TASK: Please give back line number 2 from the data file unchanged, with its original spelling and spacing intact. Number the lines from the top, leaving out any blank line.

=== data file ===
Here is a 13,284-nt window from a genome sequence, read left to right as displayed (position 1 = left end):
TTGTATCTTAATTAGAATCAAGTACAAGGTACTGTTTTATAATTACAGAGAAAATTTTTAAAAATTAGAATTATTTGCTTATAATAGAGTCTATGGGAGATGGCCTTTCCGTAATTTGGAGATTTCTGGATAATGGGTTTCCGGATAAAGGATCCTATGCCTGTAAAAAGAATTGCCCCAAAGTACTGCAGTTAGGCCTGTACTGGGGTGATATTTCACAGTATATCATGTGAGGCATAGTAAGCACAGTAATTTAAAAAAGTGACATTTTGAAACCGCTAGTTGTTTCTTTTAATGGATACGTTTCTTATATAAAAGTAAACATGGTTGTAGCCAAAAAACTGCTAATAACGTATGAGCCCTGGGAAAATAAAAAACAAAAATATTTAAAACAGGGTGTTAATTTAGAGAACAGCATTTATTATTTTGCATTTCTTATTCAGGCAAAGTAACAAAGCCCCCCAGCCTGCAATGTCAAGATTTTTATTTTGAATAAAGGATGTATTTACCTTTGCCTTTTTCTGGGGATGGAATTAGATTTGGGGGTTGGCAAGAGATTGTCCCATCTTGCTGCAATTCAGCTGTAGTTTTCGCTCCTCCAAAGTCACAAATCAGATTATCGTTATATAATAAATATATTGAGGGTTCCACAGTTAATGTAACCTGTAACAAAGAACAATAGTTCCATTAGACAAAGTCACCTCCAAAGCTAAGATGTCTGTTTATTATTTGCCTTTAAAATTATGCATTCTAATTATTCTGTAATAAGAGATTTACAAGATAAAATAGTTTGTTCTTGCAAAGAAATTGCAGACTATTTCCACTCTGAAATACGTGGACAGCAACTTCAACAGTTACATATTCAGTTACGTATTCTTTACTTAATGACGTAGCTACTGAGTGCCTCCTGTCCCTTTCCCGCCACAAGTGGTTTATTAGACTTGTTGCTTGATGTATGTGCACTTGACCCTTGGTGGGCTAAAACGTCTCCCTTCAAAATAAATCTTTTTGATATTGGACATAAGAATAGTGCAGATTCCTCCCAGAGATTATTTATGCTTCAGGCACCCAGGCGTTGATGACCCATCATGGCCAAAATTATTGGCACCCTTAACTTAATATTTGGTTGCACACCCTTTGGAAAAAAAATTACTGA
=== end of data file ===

TTGTATCTTAATTAGAATCAAGTACAAGGTACTGTTTTATAATTACAGAGAAAATTTTTAAAAATTAGAATTATTTGCTTATAATAGAGTCTATGGGAGATGGCCTTTCCGTAATTTGGAGATTTCTGGATAATGGGTTTCCGGATAAAGGATCCTATGCCTGTAAAAAGAATTGCCCCAAAGTACTGCAGTTAGGCCTGTACTGGGGTGATATTTCACAGTATATCATGTGAGGCATAGTAAGCACAGTAATTTAAAAAAGTGACATTTTGAAACCGCTAGTTGTTTCTTTTAATGGATACGTTTCTTATATAAAAGTAAACATGGTTGTAGCCAAAAAACTGCTAATAACGTATGAGCCCTGGGAAAATAAAAAACAAAAATATTTAAAACAGGGTGTTAATTTAGAGAACAGCATTTATTATTTTGCATTTCTTATTCAGGCAAAGTAACAAAGCCCCCCAGCCTGCAATGTCAAGATTTTTATTTTGAATAAAGGATGTATTTACCTTTGCCTTTTTCTGGGGATGGAATTAGATTTGGGGGTTGGCAAGAGATTGTCCCATCTTGCTGCAATTCAGCTGTAGTTTTCGCTCCTCCAAAGTCACAAATCAGATTATCGTTATATAATAAATATATTGAGGGTTCCACAGTTAATGTAACCTGTAACAAAGAACAATAGTTCCATTAGACAAAGTCACCTCCAAAGCTAAGATGTCTGTTTATTATTTGCCTTTAAAATTATGCATTCTAATTATTCTGTAATAAGAGATTTACAAGATAAAATAGTTTGTTCTTGCAAAGAAATTGCAGACTATTTCCACTCTGAAATACGTGGACAGCAACTTCAACAGTTACATATTCAGTTACGTATTCTTTACTTAATGACGTAGCTACTGAGTGCCTCCTGTCCCTTTCCCGCCACAAGTGGTTTATTAGACTTGTTGCTTGATGTATGTGCACTTGACCCTTGGTGGGCTAAAACGTCTCCCTTCAAAATAAATCTTTTTGATATTGGACATAAGAATAGTGCAGATTCCTCCCAGAGATTATTTATGCTTCAGGCACCCAGGCGTTGATGACCCATCATGGCCAAAATTATTGGCACCCTTAACTTAATATTTGGTTGCACACCCTTTGGAAAAAAAATTACTGA